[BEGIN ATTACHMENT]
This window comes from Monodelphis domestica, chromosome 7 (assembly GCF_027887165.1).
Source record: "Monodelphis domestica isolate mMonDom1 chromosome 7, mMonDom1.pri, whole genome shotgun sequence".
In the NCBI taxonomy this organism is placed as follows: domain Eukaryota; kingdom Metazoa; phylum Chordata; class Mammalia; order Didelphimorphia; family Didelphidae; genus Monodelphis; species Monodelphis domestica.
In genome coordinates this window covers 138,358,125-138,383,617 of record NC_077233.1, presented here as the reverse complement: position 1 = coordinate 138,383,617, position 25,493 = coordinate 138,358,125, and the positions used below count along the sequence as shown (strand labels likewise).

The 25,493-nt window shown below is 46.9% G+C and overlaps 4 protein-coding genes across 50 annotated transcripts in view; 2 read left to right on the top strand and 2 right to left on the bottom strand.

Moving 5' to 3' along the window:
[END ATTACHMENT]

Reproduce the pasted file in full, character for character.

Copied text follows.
This window comes from Monodelphis domestica, chromosome 7 (assembly GCF_027887165.1).
Source record: "Monodelphis domestica isolate mMonDom1 chromosome 7, mMonDom1.pri, whole genome shotgun sequence".
In the NCBI taxonomy this organism is placed as follows: domain Eukaryota; kingdom Metazoa; phylum Chordata; class Mammalia; order Didelphimorphia; family Didelphidae; genus Monodelphis; species Monodelphis domestica.
In genome coordinates this window covers 138,358,125-138,383,617 of record NC_077233.1, presented here as the reverse complement: position 1 = coordinate 138,383,617, position 25,493 = coordinate 138,358,125, and the positions used below count along the sequence as shown (strand labels likewise).

The 25,493-nt window shown below is 46.9% G+C and overlaps 4 protein-coding genes across 50 annotated transcripts in view; 2 read left to right on the top strand and 2 right to left on the bottom strand.

Moving 5' to 3' along the window: